MERIDEN — A shortage of volunteers and financial hardships, both prompted by the pandemic, have hampered operations of the no-kill Meriden Humane Society shelter.
“Work is piling up,” said Meriden Humane Society Volunteer Supervisor Sue Alexandre. “Money is down, manpower is down.”
The society, which was open two days a week during most of the pandemic, recently closed to the public because of the recent uptick in cases. All services will be conducted by appointment only.
Applications for adopting a pet have more than doubled since the pandemic began.
“However, on the flip side, people who have lost their jobs and are losing their homes and apartments are calling us and saying ‘I need to surrender my pet, I can’t afford to keep it anymore,’” Alexandre said.
Providing services has been complicated by fewer volunteers and fundraisers along with rising costs.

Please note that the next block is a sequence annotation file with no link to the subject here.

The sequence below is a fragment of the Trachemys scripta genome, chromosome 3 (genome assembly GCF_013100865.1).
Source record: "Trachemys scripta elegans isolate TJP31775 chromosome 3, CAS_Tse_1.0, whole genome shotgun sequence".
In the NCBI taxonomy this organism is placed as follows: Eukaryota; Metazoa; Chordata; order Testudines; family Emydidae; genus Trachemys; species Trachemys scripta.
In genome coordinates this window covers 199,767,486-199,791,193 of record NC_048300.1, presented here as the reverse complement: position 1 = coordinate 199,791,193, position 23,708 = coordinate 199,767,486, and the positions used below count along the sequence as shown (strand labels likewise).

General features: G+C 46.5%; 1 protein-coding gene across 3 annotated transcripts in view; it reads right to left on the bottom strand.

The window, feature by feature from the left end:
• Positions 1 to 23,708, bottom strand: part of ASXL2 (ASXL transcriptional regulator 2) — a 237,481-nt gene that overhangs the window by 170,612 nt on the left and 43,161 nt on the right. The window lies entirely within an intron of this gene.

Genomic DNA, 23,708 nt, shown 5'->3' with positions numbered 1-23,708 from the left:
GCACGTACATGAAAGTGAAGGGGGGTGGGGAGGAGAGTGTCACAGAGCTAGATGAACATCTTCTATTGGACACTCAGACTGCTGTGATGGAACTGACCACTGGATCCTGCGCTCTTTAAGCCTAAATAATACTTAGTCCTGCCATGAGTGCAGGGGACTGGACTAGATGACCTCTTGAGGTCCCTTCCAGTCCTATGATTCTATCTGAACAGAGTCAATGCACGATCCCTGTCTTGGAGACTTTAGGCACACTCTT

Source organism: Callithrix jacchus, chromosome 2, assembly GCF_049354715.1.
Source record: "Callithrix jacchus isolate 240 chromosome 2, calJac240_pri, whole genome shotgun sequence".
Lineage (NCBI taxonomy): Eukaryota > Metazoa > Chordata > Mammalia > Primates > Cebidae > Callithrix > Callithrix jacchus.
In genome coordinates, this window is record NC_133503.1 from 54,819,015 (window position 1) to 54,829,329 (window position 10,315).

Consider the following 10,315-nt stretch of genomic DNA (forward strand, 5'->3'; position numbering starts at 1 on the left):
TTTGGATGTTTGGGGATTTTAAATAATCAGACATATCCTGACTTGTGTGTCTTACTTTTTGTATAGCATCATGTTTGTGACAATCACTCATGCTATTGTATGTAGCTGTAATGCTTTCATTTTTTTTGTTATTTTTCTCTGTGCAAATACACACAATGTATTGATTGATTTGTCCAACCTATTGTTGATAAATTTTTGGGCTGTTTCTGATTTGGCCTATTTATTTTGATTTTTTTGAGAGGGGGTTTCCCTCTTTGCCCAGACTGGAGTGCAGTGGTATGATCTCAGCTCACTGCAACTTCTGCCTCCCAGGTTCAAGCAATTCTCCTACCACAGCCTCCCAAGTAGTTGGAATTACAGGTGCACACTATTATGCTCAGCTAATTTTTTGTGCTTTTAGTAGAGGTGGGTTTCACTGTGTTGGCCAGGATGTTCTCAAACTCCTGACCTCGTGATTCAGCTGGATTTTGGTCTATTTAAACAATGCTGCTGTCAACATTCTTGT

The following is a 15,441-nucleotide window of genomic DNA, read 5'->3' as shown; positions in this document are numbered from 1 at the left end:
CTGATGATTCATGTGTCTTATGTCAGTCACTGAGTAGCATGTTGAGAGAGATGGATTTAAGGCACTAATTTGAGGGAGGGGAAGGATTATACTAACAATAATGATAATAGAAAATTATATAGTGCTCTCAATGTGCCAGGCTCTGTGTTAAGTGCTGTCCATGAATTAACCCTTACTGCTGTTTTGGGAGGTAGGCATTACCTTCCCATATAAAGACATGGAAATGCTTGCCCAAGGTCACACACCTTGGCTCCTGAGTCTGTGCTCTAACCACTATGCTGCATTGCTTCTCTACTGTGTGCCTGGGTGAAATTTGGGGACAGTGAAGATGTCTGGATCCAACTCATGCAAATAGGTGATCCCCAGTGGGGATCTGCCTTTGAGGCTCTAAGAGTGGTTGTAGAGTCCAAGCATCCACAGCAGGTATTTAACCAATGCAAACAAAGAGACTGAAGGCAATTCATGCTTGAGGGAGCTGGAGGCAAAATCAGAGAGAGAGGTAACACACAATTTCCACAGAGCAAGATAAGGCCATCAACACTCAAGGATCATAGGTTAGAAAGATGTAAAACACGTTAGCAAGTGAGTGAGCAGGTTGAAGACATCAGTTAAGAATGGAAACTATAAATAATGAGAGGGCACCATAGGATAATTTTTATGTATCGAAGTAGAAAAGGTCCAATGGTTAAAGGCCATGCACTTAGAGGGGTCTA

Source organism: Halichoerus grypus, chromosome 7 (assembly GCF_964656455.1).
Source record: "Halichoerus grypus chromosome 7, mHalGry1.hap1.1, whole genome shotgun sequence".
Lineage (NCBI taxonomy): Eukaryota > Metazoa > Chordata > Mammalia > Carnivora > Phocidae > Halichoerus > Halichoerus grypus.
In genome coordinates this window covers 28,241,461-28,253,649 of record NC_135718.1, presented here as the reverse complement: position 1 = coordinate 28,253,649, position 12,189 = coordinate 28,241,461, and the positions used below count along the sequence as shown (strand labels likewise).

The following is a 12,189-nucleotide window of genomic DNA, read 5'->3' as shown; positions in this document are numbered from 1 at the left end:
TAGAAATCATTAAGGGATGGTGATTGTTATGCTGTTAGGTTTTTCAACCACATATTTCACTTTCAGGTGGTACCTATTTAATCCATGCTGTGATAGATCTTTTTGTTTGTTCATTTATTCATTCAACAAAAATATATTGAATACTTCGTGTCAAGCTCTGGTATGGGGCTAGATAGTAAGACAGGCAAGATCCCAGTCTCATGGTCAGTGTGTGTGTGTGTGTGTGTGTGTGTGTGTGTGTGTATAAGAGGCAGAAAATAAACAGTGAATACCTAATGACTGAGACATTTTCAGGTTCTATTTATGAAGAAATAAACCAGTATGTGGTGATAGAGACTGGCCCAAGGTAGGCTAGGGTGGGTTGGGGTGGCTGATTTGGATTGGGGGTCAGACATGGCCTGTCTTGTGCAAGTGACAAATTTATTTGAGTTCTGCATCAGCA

Most fundraising events have been cancelled or moved to a virtual setting. And with financial hardship affecting an increasing number of families, there have been fewer donations to the shelter.
Currently, the admission of canines to the shelter is also limited due to a lack of volunteers. Deanna Felicello, a member of the canine staff, said all dogs the Meriden shelter is unable accept go to other shelters.
A stringent vetting process ensures residents looking to adopt don’t do so merely out of impulse and that they have considered a backup plan if things go awry.
Pet vaccinations, landlord permission and finding a perfect fit between owner and pet are factors considered.
Thankfully, Felicello said, there have been virtually no returns for both feline and canine adoptions.
The Meriden Humane Society will host its monthly pet food pantry.
It is a drive-in event, however, and residents are asked to make an appointment.
“We’re just hoping for generous donors for the holiday season but we understand everybody’s suffering this time of year,” said Alexandre.